Objective: (1) Identify the proportion of participants with spinal cord dysfunction (SCD) reporting each of 10 job benefits and compare the proportions between participants with spinal cord injury (SCI) and multiple sclerosis (MS); and (2) examine if diagnostic criteria, demographics, education level, and functional limitations are associated with the number of job benefits received. Design: Econometric modeling of cross-sectional data using a 2-step data analytic model of employment and job benefits. Setting: Medical university in the southeastern United States. Participants: Participants (N=2624) were identified from the southeastern United States. After eliminating those age 65 and older, there were 2624 adult participants with SCD; 1234 had MS and 1390 had SCI. Interventions: Not applicable. Main Outcome Measures: Current employment status; number of benefits received and specific benefits received. Results: A greater proportion of participants with MS received benefits, with significant differences observed on all but 1 type of benefit. Among those who were employed, a greater number of benefits was associated with having MS, greater education, younger age, married or in an unmarried couple, and not having functional restrictions with cognition, doing errands, or shopping alone in the community, and walking. Conclusions: Employed participants with MS were more likely to receive job benefits, indicative of a higher quality of employment, compared to participants with SCI. Employment without benefits is a form of underemployment that disproportionately affects individuals with many of the same characteristics that initially lead to disparities in probability of gainful employment.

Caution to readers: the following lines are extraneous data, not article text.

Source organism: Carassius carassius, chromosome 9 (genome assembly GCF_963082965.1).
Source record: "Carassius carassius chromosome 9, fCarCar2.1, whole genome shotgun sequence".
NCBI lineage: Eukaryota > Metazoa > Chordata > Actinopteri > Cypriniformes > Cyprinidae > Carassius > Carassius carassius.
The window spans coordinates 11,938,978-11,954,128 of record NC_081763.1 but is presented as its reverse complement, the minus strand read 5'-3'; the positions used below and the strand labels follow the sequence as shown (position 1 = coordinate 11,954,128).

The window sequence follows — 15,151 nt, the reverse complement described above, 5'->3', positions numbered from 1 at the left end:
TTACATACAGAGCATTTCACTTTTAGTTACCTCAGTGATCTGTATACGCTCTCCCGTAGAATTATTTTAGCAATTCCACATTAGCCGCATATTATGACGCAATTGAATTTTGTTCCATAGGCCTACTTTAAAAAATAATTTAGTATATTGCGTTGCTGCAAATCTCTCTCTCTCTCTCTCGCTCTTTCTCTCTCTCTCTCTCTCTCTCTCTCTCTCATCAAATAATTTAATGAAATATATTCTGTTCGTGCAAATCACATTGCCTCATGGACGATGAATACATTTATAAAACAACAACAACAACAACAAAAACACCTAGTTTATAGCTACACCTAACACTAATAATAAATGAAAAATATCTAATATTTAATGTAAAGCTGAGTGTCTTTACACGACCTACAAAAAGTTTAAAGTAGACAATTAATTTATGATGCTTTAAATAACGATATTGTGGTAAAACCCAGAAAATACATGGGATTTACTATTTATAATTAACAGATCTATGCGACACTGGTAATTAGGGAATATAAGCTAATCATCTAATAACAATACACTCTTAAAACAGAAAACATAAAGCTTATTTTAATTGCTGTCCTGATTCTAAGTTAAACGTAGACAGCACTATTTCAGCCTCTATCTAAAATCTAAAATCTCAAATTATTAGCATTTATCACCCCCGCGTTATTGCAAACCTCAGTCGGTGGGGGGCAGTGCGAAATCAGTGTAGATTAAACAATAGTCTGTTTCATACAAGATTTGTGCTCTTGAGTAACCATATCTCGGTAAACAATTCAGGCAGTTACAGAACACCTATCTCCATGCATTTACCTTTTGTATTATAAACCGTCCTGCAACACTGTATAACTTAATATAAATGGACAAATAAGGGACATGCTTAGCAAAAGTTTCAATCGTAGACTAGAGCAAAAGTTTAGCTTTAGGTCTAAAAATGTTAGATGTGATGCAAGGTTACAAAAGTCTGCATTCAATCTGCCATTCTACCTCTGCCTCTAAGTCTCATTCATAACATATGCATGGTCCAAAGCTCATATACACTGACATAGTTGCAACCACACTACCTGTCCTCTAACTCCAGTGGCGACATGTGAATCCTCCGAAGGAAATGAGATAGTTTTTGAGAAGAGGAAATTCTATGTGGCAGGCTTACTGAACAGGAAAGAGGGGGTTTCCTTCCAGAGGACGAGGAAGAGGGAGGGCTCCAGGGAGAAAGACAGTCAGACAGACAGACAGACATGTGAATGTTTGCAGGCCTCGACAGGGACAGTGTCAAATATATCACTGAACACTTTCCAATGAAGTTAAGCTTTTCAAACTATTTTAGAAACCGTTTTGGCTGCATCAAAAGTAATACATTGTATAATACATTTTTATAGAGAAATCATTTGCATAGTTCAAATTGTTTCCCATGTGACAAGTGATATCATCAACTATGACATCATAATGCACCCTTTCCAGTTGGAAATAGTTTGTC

|Number of pages||7|
|Journal||Archives of Physical Medicine and Rehabilitation|
|State||Published - Oct 2019|
Bibliographical noteFunding Information:
Supported by the National Institute on Disability, Independent Living, and Rehabilitation Research (grant no. 90DP0050 and 90RT5035). The contents of this publication do not necessarily represent the policy of the National Institute on Disability, Independent Living, and Rehabilitation Research, the Administration for Community Living, or the Department of Health and Human Services, and you should not assume endorsement by the Federal Government.
© 2019 American Congress of Rehabilitation Medicine
- Multiple sclerosis
- Spinal cord injuries
ASJC Scopus subject areas
- Physical Therapy, Sports Therapy and Rehabilitation